Among the many movie and television projects put on hold by the SAG-AFTRA strike is the movie adaptation of Wicked. Word is that the main production only had ten days and one major musical number ("One Short Day") to go. Cynthia Erivo, Ariana Grande, Michelle Yeoh, and Bowen Yang are among the Wicked stars posting support for the actors' strike. When production can resume, and if the delay will affect the release dates for the two films, will likely depend on the length of the strike.

(Information courtesy Broadway World.)

June 20, 2023: Wicked Part 2 Release Moved Up

After the release of the first part of the Wicked movie adaptation was moved up to November earlier this year, it should come as no surprise that the release of part two was also moved up today. Originally scheduled for Christmas 2025, it will now come out on November 26, 2025. This will move it away from the same release window as Avatar 3, and also give it more time to build an audience over the holidays. (Both parts will now come out the day before Thanksgiving in the United States.)

(Information courtesy The Hollywood Reporter.)

Rumor Control

(Because of the many questions I am asked about possible forthcoming Oz projects or other bits of pseudo-news, I have added this section to answer some of these inquiries.)

The latest Oz projects to be announced in Hollywood: Cheshire Crossing, the graphic novel by Andy Weir and Sarah Anderson, optioned by Amblin Partners (see this report); and an animated musical adaptation of the book Toto: The Dog-Gone Amazing Story of the Wizard of Oz, where the story is told from Toto's point of view, to be produced at Warner Bros. (see this source).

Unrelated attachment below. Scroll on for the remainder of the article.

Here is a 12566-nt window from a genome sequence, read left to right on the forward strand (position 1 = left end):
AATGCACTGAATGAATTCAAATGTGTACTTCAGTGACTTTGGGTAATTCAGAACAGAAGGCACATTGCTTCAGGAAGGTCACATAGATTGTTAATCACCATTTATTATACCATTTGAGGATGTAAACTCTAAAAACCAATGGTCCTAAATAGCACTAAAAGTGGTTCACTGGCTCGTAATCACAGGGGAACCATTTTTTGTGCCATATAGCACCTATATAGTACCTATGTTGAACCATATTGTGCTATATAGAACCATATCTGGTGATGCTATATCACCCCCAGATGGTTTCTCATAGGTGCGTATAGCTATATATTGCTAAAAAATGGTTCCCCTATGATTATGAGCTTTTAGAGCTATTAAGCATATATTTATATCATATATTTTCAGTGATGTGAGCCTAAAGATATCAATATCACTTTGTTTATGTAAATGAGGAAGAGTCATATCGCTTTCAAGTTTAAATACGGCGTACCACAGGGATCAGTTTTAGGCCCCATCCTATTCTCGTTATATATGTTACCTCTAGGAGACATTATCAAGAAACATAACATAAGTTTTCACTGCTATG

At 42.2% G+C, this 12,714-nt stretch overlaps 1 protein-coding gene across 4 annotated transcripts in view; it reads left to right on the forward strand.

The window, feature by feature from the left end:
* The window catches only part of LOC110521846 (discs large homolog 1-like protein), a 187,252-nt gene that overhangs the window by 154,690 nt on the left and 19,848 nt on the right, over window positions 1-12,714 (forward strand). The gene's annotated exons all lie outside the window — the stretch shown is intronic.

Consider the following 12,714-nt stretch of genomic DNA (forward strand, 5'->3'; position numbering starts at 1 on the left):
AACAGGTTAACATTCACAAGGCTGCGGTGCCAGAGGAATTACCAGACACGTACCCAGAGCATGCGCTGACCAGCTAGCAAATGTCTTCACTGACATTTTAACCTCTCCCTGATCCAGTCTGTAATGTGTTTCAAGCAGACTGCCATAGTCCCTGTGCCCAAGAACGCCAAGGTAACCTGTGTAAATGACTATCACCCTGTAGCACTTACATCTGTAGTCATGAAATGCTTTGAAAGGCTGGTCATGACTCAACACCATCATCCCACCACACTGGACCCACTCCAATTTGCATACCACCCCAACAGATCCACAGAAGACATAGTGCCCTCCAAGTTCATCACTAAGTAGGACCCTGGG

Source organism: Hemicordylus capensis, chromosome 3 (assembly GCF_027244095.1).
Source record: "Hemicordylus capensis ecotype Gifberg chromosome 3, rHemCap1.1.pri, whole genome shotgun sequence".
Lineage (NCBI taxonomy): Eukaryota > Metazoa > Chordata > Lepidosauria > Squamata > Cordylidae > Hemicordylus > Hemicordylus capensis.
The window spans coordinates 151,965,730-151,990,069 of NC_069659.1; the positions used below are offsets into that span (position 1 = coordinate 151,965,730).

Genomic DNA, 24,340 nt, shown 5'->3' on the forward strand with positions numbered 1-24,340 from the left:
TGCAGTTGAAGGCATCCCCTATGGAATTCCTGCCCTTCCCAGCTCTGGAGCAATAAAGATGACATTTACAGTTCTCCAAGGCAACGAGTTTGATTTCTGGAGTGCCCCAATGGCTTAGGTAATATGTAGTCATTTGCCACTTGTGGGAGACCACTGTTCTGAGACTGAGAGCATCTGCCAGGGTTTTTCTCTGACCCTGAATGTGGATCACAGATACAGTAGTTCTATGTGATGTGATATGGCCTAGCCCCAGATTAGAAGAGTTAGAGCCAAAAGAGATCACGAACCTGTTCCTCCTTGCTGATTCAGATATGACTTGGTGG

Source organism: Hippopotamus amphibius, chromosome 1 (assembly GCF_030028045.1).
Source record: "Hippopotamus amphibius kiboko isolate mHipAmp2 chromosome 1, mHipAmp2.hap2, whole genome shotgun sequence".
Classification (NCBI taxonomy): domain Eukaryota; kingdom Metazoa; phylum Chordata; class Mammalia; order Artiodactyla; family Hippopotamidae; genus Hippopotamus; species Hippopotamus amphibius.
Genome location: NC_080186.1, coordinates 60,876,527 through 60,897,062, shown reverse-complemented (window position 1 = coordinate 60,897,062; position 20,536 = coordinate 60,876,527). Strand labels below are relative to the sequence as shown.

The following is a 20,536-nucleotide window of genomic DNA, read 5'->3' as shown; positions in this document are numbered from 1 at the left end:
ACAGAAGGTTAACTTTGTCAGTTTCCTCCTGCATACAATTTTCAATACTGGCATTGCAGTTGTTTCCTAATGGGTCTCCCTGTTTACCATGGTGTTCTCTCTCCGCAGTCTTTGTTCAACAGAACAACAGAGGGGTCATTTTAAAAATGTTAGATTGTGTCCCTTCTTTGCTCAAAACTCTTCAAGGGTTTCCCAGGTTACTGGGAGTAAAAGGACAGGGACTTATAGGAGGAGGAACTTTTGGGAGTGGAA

Okay, yes, word has leaked out that Warner Bros. tried to talk Robert Zemeckis into directing a remake of The Wizard of Oz, using the same screenplay as the famous 1939 Judy Garland version. Zemeckis already rejected the idea. This probably puts the idea on the back burner for a while, and based on the extreme negative reaction the idea got, I suspect it will stay there. Rumors of this have surfaced again, but appear to be the result of someone finding the old story and running it again.

It's getting harder and harder to keep up with all of the currently planned Oz movie and television projects. Bear in mind that at this stage, most of it is speculation and/or not even in pre-production, or possibly even a game of "Telephone". But here are some of the current Oz movies that could be coming to your local theater in the next few years:

  • The Road to Oz, a movie biopic about the life of L. Frank Baum and how he created Oz, starring Eddie Redmayne as Frank. (See reports here and here.)
  • Dark Oz 3-D, based on the old Caliber comic book.
  • A non-musical, faithful adaptation of The Wonderful Wizard of Oz from New Line and Temple Hill.
  • The Oz Wars, which would have the witches fighting for control of the Emerald City while the Wizard leads the resistance.
  • John Boorman's animated adaptation of The Wonderful Wizard of Oz seems to be on track for release — in France. Once it's released, an English-language release will likely come out soon afterwards. (However, in a recent interview, Boorman admitted that the project has stalled due to lack of funding.)
  • Oz: Return to the Emerald City was one of two possible competing projects at Warner Bros. This original sequel may now be shopped around to other studios, or turned into a novel.
  • The Wonderful Wizard of Oz, a low-budget independent production from Barnyard Studios and Used Productions. This is very much a shoestring production, which is looking for money and actors. But its Kickstarter campaign to raise the last money it needed was a success, so it may be finished soon.
  • Legend of Oz, a modern retelling of The Wizard of Oz from Valley Wind Productions in Ottawa.
  • Oz, a new telling of The Wizard of Oz.
  • A still unnamed horror movie set in the 1920s with Dorothy meeting Alice in Bedlam Asylum.